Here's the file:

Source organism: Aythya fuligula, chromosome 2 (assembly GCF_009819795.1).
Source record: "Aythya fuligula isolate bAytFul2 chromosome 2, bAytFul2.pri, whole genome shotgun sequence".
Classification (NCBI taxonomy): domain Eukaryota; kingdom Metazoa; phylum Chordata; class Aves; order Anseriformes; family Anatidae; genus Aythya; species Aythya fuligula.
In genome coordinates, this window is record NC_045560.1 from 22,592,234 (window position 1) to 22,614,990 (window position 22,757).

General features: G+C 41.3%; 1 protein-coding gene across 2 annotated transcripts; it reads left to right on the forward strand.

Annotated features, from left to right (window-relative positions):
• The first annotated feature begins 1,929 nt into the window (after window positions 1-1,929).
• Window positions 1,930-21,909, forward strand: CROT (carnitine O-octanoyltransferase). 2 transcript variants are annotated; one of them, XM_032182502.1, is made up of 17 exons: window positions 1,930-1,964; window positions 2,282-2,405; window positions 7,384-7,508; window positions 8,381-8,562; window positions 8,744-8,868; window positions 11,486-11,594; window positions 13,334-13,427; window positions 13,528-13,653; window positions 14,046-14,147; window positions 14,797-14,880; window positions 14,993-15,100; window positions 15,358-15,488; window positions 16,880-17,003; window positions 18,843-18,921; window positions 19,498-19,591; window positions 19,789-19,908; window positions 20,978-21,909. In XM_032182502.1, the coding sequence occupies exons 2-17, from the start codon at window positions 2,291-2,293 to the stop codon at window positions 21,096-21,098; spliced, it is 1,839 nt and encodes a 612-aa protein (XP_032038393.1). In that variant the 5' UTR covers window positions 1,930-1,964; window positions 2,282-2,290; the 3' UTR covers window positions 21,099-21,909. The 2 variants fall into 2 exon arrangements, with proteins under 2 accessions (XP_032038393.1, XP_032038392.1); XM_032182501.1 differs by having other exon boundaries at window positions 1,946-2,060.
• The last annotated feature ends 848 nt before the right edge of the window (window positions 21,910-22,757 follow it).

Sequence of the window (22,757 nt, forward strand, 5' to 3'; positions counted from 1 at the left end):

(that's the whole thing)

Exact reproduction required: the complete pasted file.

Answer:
Source organism: Aythya fuligula, chromosome 2 (assembly GCF_009819795.1).
Source record: "Aythya fuligula isolate bAytFul2 chromosome 2, bAytFul2.pri, whole genome shotgun sequence".
Classification (NCBI taxonomy): domain Eukaryota; kingdom Metazoa; phylum Chordata; class Aves; order Anseriformes; family Anatidae; genus Aythya; species Aythya fuligula.
In genome coordinates, this window is record NC_045560.1 from 22,592,234 (window position 1) to 22,614,990 (window position 22,757).

General features: G+C 41.3%; 1 protein-coding gene across 2 annotated transcripts; it reads left to right on the forward strand.

Annotated features, from left to right (window-relative positions):
• The first annotated feature begins 1,929 nt into the window (after window positions 1-1,929).
• Window positions 1,930-21,909, forward strand: CROT (carnitine O-octanoyltransferase). 2 transcript variants are annotated; one of them, XM_032182502.1, is made up of 17 exons: window positions 1,930-1,964; window positions 2,282-2,405; window positions 7,384-7,508; window positions 8,381-8,562; window positions 8,744-8,868; window positions 11,486-11,594; window positions 13,334-13,427; window positions 13,528-13,653; window positions 14,046-14,147; window positions 14,797-14,880; window positions 14,993-15,100; window positions 15,358-15,488; window positions 16,880-17,003; window positions 18,843-18,921; window positions 19,498-19,591; window positions 19,789-19,908; window positions 20,978-21,909. In XM_032182502.1, the coding sequence occupies exons 2-17, from the start codon at window positions 2,291-2,293 to the stop codon at window positions 21,096-21,098; spliced, it is 1,839 nt and encodes a 612-aa protein (XP_032038393.1). In that variant the 5' UTR covers window positions 1,930-1,964; window positions 2,282-2,290; the 3' UTR covers window positions 21,099-21,909. The 2 variants fall into 2 exon arrangements, with proteins under 2 accessions (XP_032038393.1, XP_032038392.1); XM_032182501.1 differs by having other exon boundaries at window positions 1,946-2,060.
• The last annotated feature ends 848 nt before the right edge of the window (window positions 21,910-22,757 follow it).

Sequence of the window (22,757 nt, forward strand, 5' to 3'; positions counted from 1 at the left end):